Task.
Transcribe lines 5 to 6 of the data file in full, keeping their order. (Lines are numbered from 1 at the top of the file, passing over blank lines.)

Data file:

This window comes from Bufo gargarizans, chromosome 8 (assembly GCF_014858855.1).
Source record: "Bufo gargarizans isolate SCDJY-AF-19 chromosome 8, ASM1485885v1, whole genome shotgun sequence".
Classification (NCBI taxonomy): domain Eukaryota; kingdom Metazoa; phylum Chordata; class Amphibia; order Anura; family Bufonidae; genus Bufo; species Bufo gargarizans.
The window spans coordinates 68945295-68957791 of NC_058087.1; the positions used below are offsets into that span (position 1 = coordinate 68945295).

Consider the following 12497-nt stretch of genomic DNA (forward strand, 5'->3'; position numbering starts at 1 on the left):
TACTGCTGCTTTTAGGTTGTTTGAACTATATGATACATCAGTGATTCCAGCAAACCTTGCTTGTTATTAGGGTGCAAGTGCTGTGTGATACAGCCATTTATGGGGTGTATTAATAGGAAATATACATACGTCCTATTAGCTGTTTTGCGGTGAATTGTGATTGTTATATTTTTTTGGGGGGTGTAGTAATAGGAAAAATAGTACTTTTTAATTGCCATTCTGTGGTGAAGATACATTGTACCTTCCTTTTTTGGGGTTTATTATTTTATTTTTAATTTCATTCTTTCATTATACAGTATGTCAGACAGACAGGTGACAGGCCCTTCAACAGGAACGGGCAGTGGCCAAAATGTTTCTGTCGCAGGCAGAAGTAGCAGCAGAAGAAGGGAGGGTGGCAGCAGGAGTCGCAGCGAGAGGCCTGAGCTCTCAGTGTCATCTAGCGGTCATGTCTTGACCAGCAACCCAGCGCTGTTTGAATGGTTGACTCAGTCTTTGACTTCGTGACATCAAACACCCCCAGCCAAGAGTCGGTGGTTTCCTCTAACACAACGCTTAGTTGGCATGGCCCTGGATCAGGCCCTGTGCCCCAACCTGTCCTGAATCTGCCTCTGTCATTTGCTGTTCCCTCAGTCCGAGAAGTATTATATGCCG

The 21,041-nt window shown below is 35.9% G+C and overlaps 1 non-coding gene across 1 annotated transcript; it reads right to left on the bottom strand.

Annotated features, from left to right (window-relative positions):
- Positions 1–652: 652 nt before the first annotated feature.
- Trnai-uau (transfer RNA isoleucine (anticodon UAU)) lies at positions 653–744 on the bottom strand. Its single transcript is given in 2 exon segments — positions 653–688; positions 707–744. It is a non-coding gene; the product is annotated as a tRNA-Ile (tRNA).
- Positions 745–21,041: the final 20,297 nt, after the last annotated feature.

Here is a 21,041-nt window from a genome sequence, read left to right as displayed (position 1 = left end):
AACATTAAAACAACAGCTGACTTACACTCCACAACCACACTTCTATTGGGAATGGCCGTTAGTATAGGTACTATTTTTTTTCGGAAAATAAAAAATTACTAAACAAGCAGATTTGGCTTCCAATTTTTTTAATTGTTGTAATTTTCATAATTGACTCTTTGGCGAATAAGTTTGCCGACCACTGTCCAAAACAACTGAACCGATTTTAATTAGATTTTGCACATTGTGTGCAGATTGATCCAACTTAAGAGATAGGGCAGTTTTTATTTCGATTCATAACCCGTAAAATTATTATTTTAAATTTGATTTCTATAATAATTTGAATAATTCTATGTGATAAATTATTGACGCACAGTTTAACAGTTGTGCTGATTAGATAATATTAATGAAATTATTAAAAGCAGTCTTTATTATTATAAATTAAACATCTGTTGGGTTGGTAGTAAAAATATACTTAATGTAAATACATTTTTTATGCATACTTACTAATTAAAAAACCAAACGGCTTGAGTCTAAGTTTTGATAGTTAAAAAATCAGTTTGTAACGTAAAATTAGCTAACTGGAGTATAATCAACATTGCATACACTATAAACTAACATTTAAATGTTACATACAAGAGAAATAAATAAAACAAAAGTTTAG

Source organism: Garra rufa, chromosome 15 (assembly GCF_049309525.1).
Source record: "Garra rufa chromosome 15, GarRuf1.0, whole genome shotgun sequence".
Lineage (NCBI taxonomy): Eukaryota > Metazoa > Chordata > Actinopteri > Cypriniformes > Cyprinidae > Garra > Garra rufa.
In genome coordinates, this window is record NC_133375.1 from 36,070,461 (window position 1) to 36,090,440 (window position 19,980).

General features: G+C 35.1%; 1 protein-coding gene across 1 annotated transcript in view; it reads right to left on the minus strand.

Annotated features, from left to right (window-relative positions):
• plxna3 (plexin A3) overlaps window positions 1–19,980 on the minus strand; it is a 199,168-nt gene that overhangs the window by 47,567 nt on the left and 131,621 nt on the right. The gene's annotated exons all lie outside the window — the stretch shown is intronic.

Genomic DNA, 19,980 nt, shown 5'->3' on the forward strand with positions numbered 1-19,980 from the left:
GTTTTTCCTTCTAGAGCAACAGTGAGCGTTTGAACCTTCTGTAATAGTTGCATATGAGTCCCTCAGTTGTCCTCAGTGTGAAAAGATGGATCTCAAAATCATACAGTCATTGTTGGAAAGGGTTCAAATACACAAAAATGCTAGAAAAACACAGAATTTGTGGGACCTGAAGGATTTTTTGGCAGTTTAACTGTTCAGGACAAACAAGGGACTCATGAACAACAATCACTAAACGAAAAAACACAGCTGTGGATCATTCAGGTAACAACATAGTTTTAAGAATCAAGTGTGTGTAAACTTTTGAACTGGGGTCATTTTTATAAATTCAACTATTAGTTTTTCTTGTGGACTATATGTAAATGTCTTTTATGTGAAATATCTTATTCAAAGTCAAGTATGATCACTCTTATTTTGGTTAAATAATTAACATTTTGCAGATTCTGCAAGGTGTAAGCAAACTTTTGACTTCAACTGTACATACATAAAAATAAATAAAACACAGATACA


Consider the following 12497-nt stretch of genomic DNA (forward strand, 5'->3'; position numbering starts at 1 on the left):
TACTGCTGCTTTTAGGTTGTTTGAACTATATGATACATCAGTGATTCCAGCAAACCTTGCTTGTTATTAGGGTGCAAGTGCTGTGTGATACAGCCATTTATGGGGTGTATTAATAGGAAATATACATACGTCCTATTAGCTGTTTTGCGGTGAATTGTGATTGTTATATTTTTTTGGGGGGTGTAGTAATAGGAAAAATAGTACTTTTTAATTGCCATTCTGTGGTGAAGATACATTGTACCTTCCTTTTTTGGGGTTTATTATTTTATTTTTAATTTCATTCTTTCATTATACAGTATGTCAGACAGACAGGTGACAGGCCCTTCAACAGGAACGGGCAGTGGCCAAAATGTTTCTGTCGCAGGCAGAAGTAGCAGCAGAAGAAGGGAGGGTGGCAGCAGGAGTCGCAGCGAGAGGCCTGAGCTCTCAGTGTCATCTAGCGGTCATGTCTTGACCAGCAACCCAGCGCTGTTTGAATGGTTGACTCAGTCTTTGACTTCGTGACATCAAACACCCCCAGCCAAGAGTCGGTGGTTTCCTCTAACACAACGCTTAGTTGGCATGGCCCTGGATCAGGCCCTGTGCCCCAACCTGTCCTGAATCTGCCTCTGTCATTTGCTGTTCCCTCAGTCCGAGAAGTATTATATGCCG